10 Strange Death Rows
Inmates who have found themselves on this list may be here for a variety of reasons. Perhaps their last words are particularly striking, their last meals strange and unusual, or the nature of their crimes especially bizarre. This list is not meant to disrespect those executed or the victims of their crimes, nor is meant to provide a sideshow. Often these lists are funny and curious, light-hearted, and here too we may find some humor where it was intended in the last quips of some offenders. The author’s hope is that by looking at these unique cases, at least a starting point for discussion and thought is created.
Thomas J. Grasso was executed in 1995 in Oklahoma for strangling an 87 year old woman in her home with her Christmas tree lights. He reportedly stole $12 and a cheap television set. His last meal was extravagant to say the least: two dozen steamed mussels, two dozen steamed clams, a double cheeseburger from Burger King, a half-dozen barbequed spare ribs, two large strawberry milkshakes, half a pumpkin pie, and whipped cream with dice strawberries. And one more thing: supposedly, a 16-ounce can of spaghetti with meatballs. Or, at least that’s what the prison thought. His last words suggest there was a miscommunication: “I did not get my Spaghetti-O\’s, I got spaghetti. I want the press to know this.”
George Harris was executed in 2000, convicted of shooting a man during a heated argument over the whereabouts of machine guns he had purchased. His last words are often quoted for their irony: “Someone needs to kill my trial attorney.”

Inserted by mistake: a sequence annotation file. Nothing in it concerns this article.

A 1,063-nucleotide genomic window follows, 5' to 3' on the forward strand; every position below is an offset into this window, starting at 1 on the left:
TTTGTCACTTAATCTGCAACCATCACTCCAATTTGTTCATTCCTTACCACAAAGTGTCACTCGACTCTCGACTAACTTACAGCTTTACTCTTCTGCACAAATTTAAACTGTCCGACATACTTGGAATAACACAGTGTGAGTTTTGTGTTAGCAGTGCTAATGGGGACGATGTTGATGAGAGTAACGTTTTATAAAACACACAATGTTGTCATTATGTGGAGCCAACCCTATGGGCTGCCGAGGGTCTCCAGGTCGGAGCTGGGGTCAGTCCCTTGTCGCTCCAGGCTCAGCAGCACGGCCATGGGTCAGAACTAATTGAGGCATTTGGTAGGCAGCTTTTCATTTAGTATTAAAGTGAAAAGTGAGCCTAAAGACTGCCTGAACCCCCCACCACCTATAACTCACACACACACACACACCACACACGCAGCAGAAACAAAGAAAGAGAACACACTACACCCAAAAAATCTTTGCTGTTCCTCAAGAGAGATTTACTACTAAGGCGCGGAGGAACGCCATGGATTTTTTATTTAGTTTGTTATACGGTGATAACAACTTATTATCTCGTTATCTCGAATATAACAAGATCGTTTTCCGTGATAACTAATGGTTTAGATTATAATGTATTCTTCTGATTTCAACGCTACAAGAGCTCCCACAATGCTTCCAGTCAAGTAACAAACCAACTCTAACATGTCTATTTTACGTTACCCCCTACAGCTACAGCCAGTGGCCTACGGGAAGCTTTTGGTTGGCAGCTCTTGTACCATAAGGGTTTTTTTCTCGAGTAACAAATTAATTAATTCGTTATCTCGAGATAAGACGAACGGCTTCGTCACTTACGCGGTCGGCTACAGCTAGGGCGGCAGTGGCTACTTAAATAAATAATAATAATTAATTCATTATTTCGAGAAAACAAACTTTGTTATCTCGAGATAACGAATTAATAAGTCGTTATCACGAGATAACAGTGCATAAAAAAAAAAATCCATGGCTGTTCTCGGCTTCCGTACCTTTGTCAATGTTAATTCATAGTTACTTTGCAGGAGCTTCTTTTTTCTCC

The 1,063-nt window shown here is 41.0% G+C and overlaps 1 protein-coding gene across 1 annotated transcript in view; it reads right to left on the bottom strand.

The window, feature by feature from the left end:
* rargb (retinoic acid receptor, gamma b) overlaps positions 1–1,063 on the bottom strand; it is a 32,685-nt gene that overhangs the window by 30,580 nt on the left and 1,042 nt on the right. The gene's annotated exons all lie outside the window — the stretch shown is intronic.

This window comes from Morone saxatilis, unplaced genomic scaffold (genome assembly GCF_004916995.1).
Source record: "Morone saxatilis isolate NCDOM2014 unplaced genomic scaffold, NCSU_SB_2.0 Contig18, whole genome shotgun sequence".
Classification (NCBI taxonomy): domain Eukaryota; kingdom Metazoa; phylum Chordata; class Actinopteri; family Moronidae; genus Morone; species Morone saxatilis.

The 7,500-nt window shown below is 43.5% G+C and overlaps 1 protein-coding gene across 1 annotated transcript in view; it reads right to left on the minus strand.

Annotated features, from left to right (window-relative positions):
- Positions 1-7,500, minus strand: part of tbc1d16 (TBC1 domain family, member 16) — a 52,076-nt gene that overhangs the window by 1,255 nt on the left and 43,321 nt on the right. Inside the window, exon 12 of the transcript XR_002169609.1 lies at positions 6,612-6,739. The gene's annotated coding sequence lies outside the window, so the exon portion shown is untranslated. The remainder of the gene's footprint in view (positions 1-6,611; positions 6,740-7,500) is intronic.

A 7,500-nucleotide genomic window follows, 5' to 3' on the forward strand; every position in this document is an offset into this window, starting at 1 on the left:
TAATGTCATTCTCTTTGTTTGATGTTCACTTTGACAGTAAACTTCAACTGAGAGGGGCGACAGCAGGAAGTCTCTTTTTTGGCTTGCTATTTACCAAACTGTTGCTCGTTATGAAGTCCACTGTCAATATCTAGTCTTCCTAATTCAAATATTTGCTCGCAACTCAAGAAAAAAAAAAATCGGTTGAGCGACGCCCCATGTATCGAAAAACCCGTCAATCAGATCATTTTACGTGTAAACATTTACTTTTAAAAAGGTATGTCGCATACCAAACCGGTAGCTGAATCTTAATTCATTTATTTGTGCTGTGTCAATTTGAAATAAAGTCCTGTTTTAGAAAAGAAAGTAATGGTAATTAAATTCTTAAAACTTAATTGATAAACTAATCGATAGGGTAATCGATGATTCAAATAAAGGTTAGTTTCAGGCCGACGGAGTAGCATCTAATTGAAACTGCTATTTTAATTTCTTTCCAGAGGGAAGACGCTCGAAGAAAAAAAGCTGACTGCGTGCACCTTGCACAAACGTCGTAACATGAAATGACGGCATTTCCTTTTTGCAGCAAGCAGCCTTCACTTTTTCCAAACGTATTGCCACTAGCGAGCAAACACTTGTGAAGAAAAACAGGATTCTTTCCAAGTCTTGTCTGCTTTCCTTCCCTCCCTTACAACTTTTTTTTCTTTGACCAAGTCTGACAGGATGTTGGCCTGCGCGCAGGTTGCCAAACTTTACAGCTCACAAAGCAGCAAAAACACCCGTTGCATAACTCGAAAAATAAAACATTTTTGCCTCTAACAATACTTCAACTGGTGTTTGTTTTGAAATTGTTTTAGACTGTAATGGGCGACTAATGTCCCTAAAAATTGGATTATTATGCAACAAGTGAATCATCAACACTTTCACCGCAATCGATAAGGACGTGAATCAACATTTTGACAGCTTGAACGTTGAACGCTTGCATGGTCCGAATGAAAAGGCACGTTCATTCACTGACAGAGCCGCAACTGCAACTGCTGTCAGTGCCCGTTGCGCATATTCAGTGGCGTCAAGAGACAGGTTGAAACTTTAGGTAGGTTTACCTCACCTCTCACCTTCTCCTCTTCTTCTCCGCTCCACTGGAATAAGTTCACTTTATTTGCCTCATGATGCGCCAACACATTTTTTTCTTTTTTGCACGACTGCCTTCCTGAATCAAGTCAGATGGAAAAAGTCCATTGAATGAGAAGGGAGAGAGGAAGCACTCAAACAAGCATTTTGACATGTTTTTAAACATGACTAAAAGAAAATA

Gerald Lee Mitchell allegedly shot two men after robbing them during a drug deal. In a separate case, he was convicted of murder after the shooting death of a man who refused to give him a necklace he wanted. His attorney claimed that at the time of the murders he had an IQ of 75 and may have been borderline retarded, not operating at full capacity at the time of the crimes. However, what makes his case stand out more than anything else is not his crime or his personal background, but his strange last meal request: a bag of Jolly Ranchers candies, assorted flavors.
This one hails from Wakayama, Japan. Housewife Masumi Hayashi is currently awaiting execution in Japan for putting arsenic in a communal pot of curry being served at a 1998 festival. Sixty seven people were poisoned, four of whom died. The case has gained international attention because the evidence indicting Hayashi is completely circumstantial – she was seen near the curry pot that was poisoned, and she had access to arsenic, as her husband was an exterminator. However, Hayashi was also tried for three other attempted murders via poison. She was an insurance saleswoman before, and the motive in those cases was believed to be collecting insurance payments. (Her husband has since been incarcerated for insurance fraud.) In this instance, the motive was believed to be revenge, because her neighbors had shunned her family due to its checkered past.